By Rachel Harding
On Wednesday 22nd November, Rachel from the Carbon Literacy Project joined many of our Carbon Literacy trainers in attending George Marshall’s Communicating Climate Change in your Community workshop. George, of Climate Outreach, led the masterclass in research-backed ways to communicate climate change. From Primary and Forest School teachers, fiction writers, sustainability professionals and activists, there was a breadth of backgrounds represented at the workshop.
COP23 recently took place in Bonn, marking 23 years since the Rio Earth Summit in 1992 where it was first agreed that action needs to be taken on climate change. Since this date carbon emissions have increased by 60%. The ‘science is in’, but the importance and immediacy of required action on climate change have yet to make an impact on the policymakers, never mind the vast majority of the general public.
With this in mind, George spent the morning showing why we haven’t been successful in communicating climate change in the last 25 years, followed by best practice in how we can win hearts and minds of the people. The Carbon Literacy Standard has been informed by the latest climate change communication methods, and especially George’s work, (including his book Don’t Even Think About It: Why Our Brains Are Wired to Ignore Climate Change), and so some of the ideas may have been familiar to those who are engaged with the project.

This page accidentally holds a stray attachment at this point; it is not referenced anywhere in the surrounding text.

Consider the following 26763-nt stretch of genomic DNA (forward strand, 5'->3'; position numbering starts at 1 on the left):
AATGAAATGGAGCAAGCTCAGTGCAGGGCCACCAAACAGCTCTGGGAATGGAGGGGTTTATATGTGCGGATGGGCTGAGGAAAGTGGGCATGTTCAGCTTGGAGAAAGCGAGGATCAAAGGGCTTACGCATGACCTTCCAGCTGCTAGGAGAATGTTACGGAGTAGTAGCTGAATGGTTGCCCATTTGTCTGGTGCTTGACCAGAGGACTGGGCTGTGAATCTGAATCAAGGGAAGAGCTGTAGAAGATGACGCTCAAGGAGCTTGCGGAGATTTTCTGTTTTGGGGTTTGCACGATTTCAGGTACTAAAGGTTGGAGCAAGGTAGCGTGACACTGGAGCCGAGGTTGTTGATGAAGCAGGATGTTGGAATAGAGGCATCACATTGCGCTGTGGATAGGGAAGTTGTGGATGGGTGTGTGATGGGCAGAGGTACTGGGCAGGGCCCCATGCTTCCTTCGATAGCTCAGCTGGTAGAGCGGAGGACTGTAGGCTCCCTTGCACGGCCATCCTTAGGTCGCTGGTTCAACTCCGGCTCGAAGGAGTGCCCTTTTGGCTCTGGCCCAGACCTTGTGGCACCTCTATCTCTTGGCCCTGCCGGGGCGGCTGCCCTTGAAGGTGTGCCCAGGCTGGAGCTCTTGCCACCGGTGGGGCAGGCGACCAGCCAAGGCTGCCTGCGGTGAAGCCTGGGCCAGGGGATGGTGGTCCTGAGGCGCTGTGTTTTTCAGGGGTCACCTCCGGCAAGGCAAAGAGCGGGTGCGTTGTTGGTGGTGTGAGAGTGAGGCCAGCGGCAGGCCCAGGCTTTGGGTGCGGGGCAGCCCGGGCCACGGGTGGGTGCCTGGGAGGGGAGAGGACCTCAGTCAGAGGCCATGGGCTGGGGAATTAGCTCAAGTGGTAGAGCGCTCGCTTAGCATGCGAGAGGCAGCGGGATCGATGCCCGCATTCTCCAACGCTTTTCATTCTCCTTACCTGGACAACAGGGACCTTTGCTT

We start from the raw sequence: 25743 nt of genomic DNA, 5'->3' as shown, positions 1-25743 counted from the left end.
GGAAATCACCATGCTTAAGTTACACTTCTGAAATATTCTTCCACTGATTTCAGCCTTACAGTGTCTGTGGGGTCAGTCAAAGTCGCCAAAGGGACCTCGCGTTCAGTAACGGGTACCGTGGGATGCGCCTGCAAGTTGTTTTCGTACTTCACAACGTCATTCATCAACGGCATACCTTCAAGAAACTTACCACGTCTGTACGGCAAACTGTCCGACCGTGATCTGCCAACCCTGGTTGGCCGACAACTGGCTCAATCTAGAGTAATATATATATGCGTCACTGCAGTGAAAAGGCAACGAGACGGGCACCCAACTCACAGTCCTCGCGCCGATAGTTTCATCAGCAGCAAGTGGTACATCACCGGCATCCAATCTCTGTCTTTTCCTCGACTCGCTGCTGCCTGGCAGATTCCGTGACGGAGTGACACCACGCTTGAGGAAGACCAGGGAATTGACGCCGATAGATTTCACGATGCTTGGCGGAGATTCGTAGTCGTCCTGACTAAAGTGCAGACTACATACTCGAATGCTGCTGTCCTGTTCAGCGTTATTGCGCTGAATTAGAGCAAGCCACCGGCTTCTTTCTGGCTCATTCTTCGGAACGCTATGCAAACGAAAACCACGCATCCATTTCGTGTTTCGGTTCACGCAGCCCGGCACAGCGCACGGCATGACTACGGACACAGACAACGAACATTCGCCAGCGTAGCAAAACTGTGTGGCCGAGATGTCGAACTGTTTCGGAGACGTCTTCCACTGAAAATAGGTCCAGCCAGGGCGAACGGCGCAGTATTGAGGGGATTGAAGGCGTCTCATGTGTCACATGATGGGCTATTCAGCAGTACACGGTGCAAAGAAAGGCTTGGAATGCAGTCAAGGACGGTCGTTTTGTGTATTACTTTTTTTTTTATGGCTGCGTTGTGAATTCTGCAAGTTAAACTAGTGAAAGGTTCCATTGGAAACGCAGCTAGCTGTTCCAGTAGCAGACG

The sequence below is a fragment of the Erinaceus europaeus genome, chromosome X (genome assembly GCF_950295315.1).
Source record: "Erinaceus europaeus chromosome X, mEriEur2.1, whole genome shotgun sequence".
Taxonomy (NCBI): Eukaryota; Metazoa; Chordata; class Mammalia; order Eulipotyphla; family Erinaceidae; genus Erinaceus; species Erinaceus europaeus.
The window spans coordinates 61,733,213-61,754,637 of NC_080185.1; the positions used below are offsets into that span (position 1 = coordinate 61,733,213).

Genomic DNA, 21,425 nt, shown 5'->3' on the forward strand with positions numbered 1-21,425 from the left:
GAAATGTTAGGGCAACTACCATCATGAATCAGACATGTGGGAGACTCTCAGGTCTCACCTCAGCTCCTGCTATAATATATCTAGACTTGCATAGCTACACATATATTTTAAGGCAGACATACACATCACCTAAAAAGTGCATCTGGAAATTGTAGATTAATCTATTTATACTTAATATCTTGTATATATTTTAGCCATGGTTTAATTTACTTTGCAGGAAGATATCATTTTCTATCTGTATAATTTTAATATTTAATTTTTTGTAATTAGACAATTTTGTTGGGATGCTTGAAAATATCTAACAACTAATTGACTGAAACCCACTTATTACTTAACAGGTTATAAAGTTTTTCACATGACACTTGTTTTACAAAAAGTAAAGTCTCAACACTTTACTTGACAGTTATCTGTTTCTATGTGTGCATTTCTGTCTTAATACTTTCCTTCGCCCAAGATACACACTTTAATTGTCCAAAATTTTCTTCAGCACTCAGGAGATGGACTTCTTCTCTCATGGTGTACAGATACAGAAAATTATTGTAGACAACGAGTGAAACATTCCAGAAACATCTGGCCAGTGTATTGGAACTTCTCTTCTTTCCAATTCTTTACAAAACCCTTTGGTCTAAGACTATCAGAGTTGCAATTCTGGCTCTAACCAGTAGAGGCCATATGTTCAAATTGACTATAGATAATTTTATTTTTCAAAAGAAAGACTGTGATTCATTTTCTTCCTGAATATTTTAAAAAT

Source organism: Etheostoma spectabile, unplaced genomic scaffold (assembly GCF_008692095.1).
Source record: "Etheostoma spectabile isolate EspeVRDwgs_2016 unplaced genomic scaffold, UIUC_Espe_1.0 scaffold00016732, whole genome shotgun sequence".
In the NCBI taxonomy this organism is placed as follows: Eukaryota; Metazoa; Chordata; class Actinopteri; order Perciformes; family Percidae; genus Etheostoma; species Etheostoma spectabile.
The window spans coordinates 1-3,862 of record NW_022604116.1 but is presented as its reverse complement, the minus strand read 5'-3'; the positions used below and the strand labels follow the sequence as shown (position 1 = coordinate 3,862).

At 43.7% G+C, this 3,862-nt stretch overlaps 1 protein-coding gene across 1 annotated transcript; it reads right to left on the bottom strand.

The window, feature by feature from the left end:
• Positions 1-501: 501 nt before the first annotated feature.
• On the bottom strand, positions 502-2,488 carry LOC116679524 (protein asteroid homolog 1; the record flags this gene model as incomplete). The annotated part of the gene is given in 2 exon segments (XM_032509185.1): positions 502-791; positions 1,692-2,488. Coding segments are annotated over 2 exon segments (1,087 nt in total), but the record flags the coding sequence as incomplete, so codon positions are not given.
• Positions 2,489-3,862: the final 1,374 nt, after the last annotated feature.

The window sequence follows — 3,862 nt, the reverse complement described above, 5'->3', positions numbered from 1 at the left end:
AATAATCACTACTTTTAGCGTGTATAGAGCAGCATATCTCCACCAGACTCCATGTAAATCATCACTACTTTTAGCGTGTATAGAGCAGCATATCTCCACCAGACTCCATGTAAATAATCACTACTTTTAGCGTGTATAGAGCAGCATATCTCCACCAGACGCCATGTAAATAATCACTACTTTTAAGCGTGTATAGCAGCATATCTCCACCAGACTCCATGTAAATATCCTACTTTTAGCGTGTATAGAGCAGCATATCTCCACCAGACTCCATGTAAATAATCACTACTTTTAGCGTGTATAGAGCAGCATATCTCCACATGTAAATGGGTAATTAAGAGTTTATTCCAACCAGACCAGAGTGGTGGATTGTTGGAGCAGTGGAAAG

The key message that George portrayed during the day is that data and graphs are not enough to create a) a shift in concern about climate change, and b) the will to do something about it. Climate change communication must start with values rather than numbers. This means that as communicators, we must first understand and then listen to our audience. What makes them tick? What do they care about? And then frame the facts of climate change with that in mind.
We learnt that climate change facts are filtered through the worldview of the individual, the decision on how to act on that information is then largely based on their existing worldview, rather than the potency and scientific accuracy of the data. The Values and Frames website, is a fantastic resource on this topic run by the Common Cause Foundation
Another key concept touched upon in the workshop was to find climate change messaging that spans the political spectrum, and thus testing out your style of communication with people outside your own political bubble. Climate change, especially in the USA has become a politically polarised issue, especially in the last 15 years. Conservatives are much more likely to be climate change deniers. We cannot afford for climate change to be a left-environmental only issue. The conversation must be broad and inclusive.
We, at the Carbon Literacy project, encourage any of our trainers or anyone interested in Climate Change Communications to check out George’s work at www.climateoutreach.com and https://climateoutreach.org/climatevisuals/